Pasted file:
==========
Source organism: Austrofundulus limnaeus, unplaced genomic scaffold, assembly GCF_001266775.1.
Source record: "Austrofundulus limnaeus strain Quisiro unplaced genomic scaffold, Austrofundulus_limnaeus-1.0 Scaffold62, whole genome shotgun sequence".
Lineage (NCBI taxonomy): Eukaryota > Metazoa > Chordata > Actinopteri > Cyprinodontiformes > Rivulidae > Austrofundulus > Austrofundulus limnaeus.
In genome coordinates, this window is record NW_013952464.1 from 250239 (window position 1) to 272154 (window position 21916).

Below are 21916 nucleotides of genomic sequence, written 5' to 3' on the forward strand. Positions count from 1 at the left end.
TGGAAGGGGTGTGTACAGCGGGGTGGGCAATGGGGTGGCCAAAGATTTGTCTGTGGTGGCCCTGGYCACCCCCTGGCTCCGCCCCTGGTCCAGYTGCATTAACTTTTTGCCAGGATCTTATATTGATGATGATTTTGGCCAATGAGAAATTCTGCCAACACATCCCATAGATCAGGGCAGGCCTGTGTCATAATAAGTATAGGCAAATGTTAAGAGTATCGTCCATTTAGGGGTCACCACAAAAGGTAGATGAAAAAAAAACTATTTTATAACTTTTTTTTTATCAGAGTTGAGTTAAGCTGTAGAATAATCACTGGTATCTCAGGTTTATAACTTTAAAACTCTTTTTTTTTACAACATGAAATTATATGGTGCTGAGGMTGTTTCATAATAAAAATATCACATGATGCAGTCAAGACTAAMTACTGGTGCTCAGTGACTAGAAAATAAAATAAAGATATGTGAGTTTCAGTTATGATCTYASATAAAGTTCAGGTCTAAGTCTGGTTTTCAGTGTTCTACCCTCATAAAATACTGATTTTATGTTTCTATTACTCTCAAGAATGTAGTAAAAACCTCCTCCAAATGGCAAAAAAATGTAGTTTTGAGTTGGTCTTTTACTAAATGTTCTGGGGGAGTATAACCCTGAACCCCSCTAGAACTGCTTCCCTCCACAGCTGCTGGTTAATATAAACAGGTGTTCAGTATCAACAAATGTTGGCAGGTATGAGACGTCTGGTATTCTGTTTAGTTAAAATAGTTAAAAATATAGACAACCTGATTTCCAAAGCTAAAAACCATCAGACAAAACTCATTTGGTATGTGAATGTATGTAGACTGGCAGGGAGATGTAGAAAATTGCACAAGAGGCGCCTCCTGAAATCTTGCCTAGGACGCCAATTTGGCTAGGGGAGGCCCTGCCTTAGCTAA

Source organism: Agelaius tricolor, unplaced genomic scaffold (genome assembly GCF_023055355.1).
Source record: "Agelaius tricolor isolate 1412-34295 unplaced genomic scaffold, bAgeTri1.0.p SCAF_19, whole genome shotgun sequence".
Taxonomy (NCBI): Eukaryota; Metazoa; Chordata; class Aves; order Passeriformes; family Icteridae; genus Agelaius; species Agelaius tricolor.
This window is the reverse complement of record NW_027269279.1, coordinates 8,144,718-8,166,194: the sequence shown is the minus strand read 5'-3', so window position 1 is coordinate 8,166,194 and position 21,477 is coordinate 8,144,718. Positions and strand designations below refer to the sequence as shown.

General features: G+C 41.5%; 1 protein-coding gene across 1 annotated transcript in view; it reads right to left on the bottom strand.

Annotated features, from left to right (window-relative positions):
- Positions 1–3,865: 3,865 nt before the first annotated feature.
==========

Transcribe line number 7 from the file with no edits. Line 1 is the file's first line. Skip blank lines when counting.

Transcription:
Source organism: Agelaius tricolor, unplaced genomic scaffold (genome assembly GCF_023055355.1).